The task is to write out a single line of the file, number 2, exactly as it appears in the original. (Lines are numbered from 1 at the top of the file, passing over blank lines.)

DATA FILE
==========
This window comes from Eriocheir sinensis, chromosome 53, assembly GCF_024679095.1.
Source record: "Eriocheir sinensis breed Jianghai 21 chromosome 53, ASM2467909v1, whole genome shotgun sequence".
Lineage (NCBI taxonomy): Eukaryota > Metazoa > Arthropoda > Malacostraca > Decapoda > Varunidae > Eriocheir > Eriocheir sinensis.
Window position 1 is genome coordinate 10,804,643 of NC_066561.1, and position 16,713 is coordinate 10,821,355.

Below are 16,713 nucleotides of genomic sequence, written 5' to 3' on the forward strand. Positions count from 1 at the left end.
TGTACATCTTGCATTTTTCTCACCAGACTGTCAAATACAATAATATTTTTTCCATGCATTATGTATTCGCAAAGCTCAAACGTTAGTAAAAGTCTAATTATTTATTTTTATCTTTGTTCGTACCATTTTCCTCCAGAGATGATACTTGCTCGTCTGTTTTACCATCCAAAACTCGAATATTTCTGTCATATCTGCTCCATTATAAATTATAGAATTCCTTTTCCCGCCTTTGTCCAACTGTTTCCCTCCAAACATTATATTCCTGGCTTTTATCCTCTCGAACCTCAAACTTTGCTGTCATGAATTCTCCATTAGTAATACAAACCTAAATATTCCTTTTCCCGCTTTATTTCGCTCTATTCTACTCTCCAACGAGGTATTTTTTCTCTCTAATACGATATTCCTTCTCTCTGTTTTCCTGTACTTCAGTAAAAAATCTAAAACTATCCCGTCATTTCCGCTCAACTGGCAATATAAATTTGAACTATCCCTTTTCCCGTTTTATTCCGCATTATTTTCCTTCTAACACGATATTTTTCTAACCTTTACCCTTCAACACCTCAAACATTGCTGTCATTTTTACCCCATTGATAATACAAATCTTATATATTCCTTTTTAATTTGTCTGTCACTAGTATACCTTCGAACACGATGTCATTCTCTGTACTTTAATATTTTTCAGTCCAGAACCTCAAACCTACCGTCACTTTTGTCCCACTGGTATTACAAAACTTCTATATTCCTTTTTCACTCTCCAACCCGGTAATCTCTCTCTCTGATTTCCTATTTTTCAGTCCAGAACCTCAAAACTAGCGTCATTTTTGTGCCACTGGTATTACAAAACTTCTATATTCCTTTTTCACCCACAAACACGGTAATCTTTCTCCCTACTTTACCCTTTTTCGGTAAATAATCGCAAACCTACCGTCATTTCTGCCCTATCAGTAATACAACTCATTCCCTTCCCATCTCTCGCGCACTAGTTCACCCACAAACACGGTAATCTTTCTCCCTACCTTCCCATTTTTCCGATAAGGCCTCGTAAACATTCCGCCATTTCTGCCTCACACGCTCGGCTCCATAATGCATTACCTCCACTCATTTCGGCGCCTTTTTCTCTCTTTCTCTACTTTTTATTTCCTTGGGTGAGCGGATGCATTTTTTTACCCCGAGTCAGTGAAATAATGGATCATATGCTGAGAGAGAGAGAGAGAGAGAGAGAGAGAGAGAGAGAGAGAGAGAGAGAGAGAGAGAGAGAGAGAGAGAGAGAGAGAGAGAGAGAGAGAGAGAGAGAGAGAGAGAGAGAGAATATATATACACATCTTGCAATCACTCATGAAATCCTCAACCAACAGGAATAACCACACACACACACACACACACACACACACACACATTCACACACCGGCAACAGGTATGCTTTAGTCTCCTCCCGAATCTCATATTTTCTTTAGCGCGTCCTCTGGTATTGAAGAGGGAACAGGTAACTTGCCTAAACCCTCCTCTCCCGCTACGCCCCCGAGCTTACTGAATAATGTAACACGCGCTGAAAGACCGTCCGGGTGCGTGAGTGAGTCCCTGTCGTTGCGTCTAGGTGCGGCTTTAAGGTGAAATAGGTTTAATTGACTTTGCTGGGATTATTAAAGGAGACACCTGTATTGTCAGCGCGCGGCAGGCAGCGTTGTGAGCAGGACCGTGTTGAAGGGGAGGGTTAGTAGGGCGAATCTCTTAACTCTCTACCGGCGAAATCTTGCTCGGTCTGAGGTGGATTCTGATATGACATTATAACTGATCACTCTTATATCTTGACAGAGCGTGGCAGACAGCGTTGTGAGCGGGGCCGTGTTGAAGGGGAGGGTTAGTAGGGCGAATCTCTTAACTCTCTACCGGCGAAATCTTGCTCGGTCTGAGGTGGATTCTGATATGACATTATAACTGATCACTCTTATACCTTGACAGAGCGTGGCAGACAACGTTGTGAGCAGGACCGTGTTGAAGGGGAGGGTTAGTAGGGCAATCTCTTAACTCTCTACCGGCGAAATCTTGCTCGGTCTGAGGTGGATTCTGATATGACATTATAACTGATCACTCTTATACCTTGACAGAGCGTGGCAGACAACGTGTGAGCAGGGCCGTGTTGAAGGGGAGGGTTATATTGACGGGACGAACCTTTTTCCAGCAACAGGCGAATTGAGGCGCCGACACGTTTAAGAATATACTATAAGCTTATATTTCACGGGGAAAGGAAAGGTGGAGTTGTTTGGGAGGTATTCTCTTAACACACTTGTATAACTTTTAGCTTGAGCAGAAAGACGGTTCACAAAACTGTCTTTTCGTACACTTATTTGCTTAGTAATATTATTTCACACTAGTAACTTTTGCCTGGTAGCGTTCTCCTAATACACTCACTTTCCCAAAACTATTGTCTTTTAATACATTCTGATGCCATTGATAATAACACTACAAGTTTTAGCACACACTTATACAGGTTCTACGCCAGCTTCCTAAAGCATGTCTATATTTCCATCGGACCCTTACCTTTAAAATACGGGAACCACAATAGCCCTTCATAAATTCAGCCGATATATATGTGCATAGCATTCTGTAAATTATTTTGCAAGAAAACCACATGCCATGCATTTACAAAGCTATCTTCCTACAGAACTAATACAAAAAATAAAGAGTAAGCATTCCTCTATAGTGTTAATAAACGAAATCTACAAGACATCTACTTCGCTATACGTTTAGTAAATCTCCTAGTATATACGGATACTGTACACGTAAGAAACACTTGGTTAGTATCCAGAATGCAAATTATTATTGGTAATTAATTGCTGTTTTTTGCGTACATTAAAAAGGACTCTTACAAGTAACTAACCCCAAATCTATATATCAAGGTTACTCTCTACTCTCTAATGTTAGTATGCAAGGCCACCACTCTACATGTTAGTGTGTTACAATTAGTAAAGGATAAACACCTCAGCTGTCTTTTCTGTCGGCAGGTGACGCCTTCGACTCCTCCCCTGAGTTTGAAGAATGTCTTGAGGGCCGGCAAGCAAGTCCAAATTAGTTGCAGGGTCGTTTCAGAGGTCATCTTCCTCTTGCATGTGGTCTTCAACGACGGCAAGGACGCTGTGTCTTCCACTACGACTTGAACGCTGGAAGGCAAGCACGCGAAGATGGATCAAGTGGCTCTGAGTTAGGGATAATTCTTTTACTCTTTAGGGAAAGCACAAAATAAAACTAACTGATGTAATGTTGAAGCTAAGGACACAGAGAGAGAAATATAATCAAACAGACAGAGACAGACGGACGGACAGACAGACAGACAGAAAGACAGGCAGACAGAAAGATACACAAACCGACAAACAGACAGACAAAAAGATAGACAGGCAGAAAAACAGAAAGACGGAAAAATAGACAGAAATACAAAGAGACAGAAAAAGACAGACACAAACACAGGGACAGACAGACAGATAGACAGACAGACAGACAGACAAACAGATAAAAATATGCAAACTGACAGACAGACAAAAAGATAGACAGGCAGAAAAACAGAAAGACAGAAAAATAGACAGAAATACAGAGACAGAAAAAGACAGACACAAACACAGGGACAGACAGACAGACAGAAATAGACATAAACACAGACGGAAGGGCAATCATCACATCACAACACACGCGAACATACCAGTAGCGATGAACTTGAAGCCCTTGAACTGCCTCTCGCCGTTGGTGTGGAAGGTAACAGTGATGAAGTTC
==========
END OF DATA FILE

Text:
Source record: "Eriocheir sinensis breed Jianghai 21 chromosome 53, ASM2467909v1, whole genome shotgun sequence".